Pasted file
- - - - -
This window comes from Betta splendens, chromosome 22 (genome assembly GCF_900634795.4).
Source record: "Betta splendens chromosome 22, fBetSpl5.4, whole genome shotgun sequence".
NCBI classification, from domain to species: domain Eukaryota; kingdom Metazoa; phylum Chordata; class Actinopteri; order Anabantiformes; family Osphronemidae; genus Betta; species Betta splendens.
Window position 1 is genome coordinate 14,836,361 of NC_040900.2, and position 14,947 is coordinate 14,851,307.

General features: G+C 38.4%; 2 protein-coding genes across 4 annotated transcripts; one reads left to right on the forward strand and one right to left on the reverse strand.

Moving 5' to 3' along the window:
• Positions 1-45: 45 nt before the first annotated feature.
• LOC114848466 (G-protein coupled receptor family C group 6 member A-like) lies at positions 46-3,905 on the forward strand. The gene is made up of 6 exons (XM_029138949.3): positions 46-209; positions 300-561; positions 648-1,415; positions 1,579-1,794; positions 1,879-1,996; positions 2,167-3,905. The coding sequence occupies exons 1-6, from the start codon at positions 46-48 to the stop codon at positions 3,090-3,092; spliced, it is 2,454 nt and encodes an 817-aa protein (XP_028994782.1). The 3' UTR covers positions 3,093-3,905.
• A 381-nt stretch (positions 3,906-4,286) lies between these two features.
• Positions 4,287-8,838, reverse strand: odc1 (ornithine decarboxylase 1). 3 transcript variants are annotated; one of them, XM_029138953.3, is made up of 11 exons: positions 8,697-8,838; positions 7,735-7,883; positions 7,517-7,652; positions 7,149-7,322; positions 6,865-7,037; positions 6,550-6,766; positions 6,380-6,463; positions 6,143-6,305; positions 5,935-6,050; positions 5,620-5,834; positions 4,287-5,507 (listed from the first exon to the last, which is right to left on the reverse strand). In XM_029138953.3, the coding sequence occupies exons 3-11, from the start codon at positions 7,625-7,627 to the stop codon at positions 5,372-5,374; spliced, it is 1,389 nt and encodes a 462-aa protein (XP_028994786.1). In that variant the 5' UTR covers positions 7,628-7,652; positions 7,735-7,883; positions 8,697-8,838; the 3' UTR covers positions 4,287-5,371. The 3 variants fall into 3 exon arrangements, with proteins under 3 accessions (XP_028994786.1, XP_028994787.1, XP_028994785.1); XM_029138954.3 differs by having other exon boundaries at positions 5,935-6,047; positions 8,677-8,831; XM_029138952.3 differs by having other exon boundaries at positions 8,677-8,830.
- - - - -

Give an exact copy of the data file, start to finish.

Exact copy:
This window comes from Betta splendens, chromosome 22 (genome assembly GCF_900634795.4).
Source record: "Betta splendens chromosome 22, fBetSpl5.4, whole genome shotgun sequence".
NCBI classification, from domain to species: domain Eukaryota; kingdom Metazoa; phylum Chordata; class Actinopteri; order Anabantiformes; family Osphronemidae; genus Betta; species Betta splendens.
Window position 1 is genome coordinate 14,836,361 of NC_040900.2, and position 14,947 is coordinate 14,851,307.

General features: G+C 38.4%; 2 protein-coding genes across 4 annotated transcripts; one reads left to right on the forward strand and one right to left on the reverse strand.

Moving 5' to 3' along the window:
• Positions 1-45: 45 nt before the first annotated feature.
• LOC114848466 (G-protein coupled receptor family C group 6 member A-like) lies at positions 46-3,905 on the forward strand. The gene is made up of 6 exons (XM_029138949.3): positions 46-209; positions 300-561; positions 648-1,415; positions 1,579-1,794; positions 1,879-1,996; positions 2,167-3,905. The coding sequence occupies exons 1-6, from the start codon at positions 46-48 to the stop codon at positions 3,090-3,092; spliced, it is 2,454 nt and encodes an 817-aa protein (XP_028994782.1). The 3' UTR covers positions 3,093-3,905.
• A 381-nt stretch (positions 3,906-4,286) lies between these two features.
• Positions 4,287-8,838, reverse strand: odc1 (ornithine decarboxylase 1). 3 transcript variants are annotated; one of them, XM_029138953.3, is made up of 11 exons: positions 8,697-8,838; positions 7,735-7,883; positions 7,517-7,652; positions 7,149-7,322; positions 6,865-7,037; positions 6,550-6,766; positions 6,380-6,463; positions 6,143-6,305; positions 5,935-6,050; positions 5,620-5,834; positions 4,287-5,507 (listed from the first exon to the last, which is right to left on the reverse strand). In XM_029138953.3, the coding sequence occupies exons 3-11, from the start codon at positions 7,625-7,627 to the stop codon at positions 5,372-5,374; spliced, it is 1,389 nt and encodes a 462-aa protein (XP_028994786.1). In that variant the 5' UTR covers positions 7,628-7,652; positions 7,735-7,883; positions 8,697-8,838; the 3' UTR covers positions 4,287-5,371. The 3 variants fall into 3 exon arrangements, with proteins under 3 accessions (XP_028994786.1, XP_028994787.1, XP_028994785.1); XM_029138954.3 differs by having other exon boundaries at positions 5,935-6,047; positions 8,677-8,831; XM_029138952.3 differs by having other exon boundaries at positions 8,677-8,830.